Freya Kodar

Associate Dean, Administration and Research

Freya Kodar

Freya Kodar


Tel:250 721-8190
Fax:250 721-8146
Faculty of Law
University of Victoria
PO Box 1700, STN CSC
Victoria, BC  V8W 2Y2
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I joined the Faculty in 2005 and was promoted to Associate Professor in 2012. I began my term as Associate Dean, Administration and Research in July 2016. Before I decided to pursue graduate studies, I articled and practiced with two legal aid clinics in British Columbia's Lower Mainland.

My research and writing focuses on two core areas: pension law and policy, and the regulation of debt and credit. In the pension field, I have written about pension fund investment practices, and their role in both corporate regulation and financial markets. More recently my research has centred on the question of how to provide retirement security for those engaged in precarious work and / or providing unpaid care work over their life cycle. I also have an interest in disability and the law, and have presented on pension security for persons with disabilities.

In the debtor and creditor field, my work centres on regulatory responses to rising levels of consumer debt, with a particular focus on vulnerable consumers and the alternative consumer credit market. In this context I have looked at financial literacy measures and payday loan regulation. I was recently awarded a research grant from the Law Foundation of British Columbia for a project looking at regulatory responses to consumer vulnerability in the mainstream and alternative financial markets.

My work has been published in legal and interdisciplinary journals such as the Canadian Journal of Women and the Law, Atlantis: Critical Studies in Gender, Culture & Social Justice, the Dalhousie Law Journal, and the University of British Columbia Law Review. I also contributed to Law and Film on the Small Screen, edited by Peter Robson and Jessica Silbey and Money on the Line: Workers’ Capital in Canada, edited by Isla Carmichael and Jack Quarter.

I regularly teach Pension Law and Policy, Debtor and Creditor Relations, Torts, and Law Legislation and Policy. I have also taught Disability and the Law, and Social Welfare Law. I have written or co-authored pieces about some of my teaching practices in the Alberta Law Review, the Canadian Journal of Women and the Law, and Constitutional Forum.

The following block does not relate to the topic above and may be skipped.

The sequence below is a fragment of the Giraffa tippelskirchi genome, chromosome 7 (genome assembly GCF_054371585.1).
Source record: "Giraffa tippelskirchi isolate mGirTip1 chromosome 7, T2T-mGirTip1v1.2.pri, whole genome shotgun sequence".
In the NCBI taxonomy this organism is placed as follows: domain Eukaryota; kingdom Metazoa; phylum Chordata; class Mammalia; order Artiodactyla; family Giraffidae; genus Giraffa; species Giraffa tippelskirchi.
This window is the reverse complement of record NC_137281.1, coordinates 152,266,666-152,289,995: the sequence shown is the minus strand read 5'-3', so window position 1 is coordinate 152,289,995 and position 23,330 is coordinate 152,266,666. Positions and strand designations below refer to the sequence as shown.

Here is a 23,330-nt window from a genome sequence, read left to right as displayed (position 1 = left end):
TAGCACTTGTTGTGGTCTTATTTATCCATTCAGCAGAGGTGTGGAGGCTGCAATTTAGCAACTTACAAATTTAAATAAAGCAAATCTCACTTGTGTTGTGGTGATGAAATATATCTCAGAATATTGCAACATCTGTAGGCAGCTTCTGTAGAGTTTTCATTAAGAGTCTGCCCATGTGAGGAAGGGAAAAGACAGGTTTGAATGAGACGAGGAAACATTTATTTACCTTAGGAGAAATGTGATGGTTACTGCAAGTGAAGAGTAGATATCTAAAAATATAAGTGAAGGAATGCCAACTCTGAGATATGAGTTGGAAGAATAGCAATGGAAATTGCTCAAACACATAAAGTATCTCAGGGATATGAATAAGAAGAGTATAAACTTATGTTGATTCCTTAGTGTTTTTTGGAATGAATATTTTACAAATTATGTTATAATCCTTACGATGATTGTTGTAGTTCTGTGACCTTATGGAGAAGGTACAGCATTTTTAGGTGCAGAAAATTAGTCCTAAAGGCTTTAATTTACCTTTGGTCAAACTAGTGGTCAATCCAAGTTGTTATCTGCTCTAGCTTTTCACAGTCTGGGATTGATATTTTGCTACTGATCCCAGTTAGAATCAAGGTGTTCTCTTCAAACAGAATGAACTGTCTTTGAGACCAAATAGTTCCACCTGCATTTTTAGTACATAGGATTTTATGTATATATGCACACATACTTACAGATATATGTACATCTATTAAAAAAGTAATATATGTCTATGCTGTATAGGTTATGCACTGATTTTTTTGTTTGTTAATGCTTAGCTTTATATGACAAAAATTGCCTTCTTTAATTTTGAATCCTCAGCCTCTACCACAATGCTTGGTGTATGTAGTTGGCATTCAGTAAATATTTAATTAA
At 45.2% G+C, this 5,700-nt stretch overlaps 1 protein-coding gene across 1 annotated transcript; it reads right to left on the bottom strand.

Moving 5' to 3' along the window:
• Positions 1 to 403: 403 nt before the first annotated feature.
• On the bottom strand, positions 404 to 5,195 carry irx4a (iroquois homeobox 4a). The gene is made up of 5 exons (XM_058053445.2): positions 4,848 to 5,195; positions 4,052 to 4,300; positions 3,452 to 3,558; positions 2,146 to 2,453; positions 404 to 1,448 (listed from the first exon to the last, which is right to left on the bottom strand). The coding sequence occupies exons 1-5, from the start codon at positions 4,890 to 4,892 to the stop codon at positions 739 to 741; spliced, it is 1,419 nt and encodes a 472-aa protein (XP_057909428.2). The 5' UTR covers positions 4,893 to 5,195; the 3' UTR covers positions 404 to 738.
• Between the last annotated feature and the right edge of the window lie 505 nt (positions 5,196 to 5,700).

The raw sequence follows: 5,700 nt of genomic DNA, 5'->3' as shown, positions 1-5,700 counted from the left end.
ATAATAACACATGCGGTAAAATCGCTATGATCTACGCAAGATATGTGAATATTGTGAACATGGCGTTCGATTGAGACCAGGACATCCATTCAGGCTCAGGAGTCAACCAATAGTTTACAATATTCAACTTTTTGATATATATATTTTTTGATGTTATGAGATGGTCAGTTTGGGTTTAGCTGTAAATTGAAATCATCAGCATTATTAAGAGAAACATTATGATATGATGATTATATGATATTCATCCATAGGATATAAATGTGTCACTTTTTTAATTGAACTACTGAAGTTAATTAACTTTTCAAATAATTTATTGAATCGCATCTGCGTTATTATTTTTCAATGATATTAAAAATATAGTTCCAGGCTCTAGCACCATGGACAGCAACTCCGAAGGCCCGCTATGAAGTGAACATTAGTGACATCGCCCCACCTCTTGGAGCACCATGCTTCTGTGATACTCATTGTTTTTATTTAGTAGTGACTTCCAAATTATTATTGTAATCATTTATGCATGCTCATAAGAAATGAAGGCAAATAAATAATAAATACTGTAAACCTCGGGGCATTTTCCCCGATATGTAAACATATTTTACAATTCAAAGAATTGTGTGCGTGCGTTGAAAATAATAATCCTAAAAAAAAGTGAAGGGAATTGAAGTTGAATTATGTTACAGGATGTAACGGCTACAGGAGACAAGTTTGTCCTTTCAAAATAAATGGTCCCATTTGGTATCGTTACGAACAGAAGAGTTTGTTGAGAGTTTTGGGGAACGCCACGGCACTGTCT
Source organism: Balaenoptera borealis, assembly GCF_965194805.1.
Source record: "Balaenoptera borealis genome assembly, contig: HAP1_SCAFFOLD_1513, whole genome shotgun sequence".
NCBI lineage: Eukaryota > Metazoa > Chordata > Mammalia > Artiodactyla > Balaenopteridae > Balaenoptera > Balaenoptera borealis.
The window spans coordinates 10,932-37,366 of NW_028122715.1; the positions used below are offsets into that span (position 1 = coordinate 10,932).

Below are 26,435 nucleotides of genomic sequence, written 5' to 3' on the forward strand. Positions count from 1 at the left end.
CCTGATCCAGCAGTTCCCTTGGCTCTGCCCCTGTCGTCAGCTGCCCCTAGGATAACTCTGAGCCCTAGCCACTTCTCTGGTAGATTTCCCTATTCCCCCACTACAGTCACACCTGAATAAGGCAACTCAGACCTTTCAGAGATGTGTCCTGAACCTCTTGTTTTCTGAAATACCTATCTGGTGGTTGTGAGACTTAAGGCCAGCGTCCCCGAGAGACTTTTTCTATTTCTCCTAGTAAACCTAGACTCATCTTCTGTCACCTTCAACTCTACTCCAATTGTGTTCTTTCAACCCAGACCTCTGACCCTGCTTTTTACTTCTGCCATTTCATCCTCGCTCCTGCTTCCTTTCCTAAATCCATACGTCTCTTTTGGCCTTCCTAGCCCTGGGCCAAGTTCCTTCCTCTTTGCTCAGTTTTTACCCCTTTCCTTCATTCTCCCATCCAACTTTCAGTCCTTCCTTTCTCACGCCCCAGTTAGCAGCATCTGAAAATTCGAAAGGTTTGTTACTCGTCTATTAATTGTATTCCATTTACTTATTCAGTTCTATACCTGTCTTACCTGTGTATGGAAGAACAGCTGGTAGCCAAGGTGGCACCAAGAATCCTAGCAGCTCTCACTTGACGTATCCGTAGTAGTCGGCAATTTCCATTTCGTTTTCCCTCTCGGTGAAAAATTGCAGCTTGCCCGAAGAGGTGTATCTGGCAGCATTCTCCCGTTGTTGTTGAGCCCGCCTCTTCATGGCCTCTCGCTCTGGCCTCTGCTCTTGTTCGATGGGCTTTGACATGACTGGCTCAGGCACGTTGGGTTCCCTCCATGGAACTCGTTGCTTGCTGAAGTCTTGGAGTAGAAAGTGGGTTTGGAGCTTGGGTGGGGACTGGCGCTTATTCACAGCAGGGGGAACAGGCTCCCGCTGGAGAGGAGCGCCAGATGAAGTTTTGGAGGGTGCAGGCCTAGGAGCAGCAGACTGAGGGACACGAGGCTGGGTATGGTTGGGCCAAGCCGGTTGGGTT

• BA – McGill (1990)
  • LLB – UVic  (1995)
  • LLM - Osgoode Hall Law School, York University (2002)
    Thesis title: Corporate Law, Pension Law and the Transformative Potential of Pension Fund Investment Activism

You can read Freya Kodar's publications by accessing her SSRN Author Page

Journal Articles & Book Chapters

  • Til Debt Do Us Part: Reality TV and the Financial Literacy Regulatory Project” in Peter Robson and Jessica Silbey, eds, Law and Justice on the Small Screen (Oxford: Hart Publishing, 2012) at 211-27. (Peer-reviewed) 
  • “Pensions and Unpaid Work – A Reflection on Four Decades of Feminist Debate” (2012) 24:1 Canadian Journal of Women and the Law 180-206. (Peer-reviewed)
  • “The Woodlands School Litigation and Settlement: Further Complications for Historical Abuse Claims” (2012) 45:2 UBC Law Review 393-405. (Peer-reviewed)
  • “Conceptions of Borrowers and Lenders in the Canadian Payday Loan Regulatory Process: The Evidence from Manitoba and Nova Scotia” (2011) 34:2 Dalhousie Law Journal 443-81. (Peer-reviewed)
  • “Improving the Potential of Tort Law for Redressing Historical Abuse Claims: The Need for a Contextualized Approach to the Limitation Defence” (2011) 42.1 Ottawa Law Review 95-122 (with Elizabeth Adjin-Tettey). (Peer-reviewed)
  • “Film as a Complement to the Written Text: Reflections on Using The Sterilization of Leilani Muir to Teach Muir v. Alberta” (2011) 48:3 Alberta Law Review 615-29 (with Elizabeth Adjin-Tettey). (Peer-reviewed) [Read Institute for Feminist Legal Studies at Osgoode blog post about this article here: “Canadian Feminist Scholars on Case Method & Context.”
  • “How to incorporate active trustee practices into pension plan investment policies: A resource guide for pension trustees and other fiduciaries” in Isla Carmichael & Jack Quarter, eds, Money on the Line: Workers’ Capital in Canada (Ottawa: Canadian Centre for Policy Alternatives, 2003) at 73-137. (with Gil Yaron)

Other Publications

  • “Pedagogical Reflections on Teaching Insite” (2011) 19 Constitutional Forum (Special Issue, PHS Community Services v. AG Canada) at 135-37.

Reports

  • “Online High-cost Lending in Canada: Consumer Protection Challenges and Regulatory Approaches,” prepared for Office of Consumer Affairs, Innovation, Science and Economic Development Canada, 31 May 2016.
  • Pension Law and Policy
  • Debtor and Creditor Relations
  • Social Welfare Law
  • Torts
  • Law Legislation and Policy
  • Legal Process